Chrysler speeds up green agenda

Posted: 18 June 2002

The first vehicle manufacturing plant to take advantage of new paint technology that reduces emissions by at least 25 per cent while improving the paint quality of the vehicles, has been opened by the Chysler Group in Newark, USA.

Chrysler worked with its supplier, DuPont, to set a new standard for clear coat paint used to provide the final protective layer for the Dodge Durangos built at the plant.

"By working smarter together with our supply partners we were able to reduce our emissions at the source - the paint - rather than adding costly equipment to control the emissions at the end of the stack," said Newark Assembly Plant Manager Jim Wolfe.

Paint shops present the greatest emissions challenge in car assembly plants, due to the amount of solvents that are mixed with the powder to create the clear coat. The "Super Solids" technology increases the amount of solids in the paint while reducing the amount of pollution-creating solvents. A technology breakthrough using molecular engineering research has allowed DuPont to reduce the molecular weight and particle-size of the solids content in paint so it sprays more like a liquid during the application process. In the past, increasing the solid content prevented the paint from spraying properly.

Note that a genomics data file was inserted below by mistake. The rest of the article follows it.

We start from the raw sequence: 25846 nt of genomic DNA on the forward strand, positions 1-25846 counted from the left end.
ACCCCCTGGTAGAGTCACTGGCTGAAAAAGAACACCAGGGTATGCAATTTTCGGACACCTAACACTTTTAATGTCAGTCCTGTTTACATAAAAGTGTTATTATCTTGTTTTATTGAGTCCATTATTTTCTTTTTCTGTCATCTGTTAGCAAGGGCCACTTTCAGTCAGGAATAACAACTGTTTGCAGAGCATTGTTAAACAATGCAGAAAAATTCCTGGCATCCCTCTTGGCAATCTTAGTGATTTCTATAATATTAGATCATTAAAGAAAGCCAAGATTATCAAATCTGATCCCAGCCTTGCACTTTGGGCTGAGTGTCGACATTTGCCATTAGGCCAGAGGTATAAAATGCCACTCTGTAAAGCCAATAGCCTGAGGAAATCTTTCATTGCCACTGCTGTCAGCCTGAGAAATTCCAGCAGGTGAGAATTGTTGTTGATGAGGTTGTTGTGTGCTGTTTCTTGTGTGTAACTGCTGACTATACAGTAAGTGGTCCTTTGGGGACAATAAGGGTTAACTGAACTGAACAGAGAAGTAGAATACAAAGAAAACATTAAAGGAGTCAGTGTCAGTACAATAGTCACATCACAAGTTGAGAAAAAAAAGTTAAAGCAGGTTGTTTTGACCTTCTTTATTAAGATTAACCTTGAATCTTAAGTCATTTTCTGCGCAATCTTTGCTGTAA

Earlier this year, the Chrysker group adopted new recycling technology which could potentially save the industry around $320 million a year.

As part of its CARE Car II programme, Chrysler aims to increase the recyclability and recovery of automobiles to about 95 per cent weight and increase the use of recycled materials in their production. (At present, recycling is generally limited to the 75 per cent by weight of the vehicle that is metallic. The remaining 25 per cent is currently disposed of in landfills).

Working with 26 production suppliers and Recovery Plastics International (RPI), Chrysler has retrofitted two Jeep® Grand Cherokees with 54 recycled plastic parts. It is also the first car manufacturer to use RPI's proprietary plastic flotation technology to recover recyclable plastic for use in new vehicle parts. The suppliers used current production molds and processes to produce the parts - at a lower cost than using virgin plastic. Chrysler Group estimates that the recycled plastic can save $10 to $20 per vehicle.

Waste from Chrysler's manufacturing facilities was used also to create parts on the vehicles. Polyester gloves, cloth wipes and powder paint residue were recycled and used in the production of components in the CARE cars.

"This project demonstrates that the industry can 'care' for the environment while protecting the bottom line,'' said Bernard Robertson, Senior Vice President of Engineering Technologies and Regulatory Affairs. "Automobiles are already one of the most recycled products on the planet, but this technology presents the first real world solution to recycle the remaining 25 per cent of a vehicle that still goes to a landfill."

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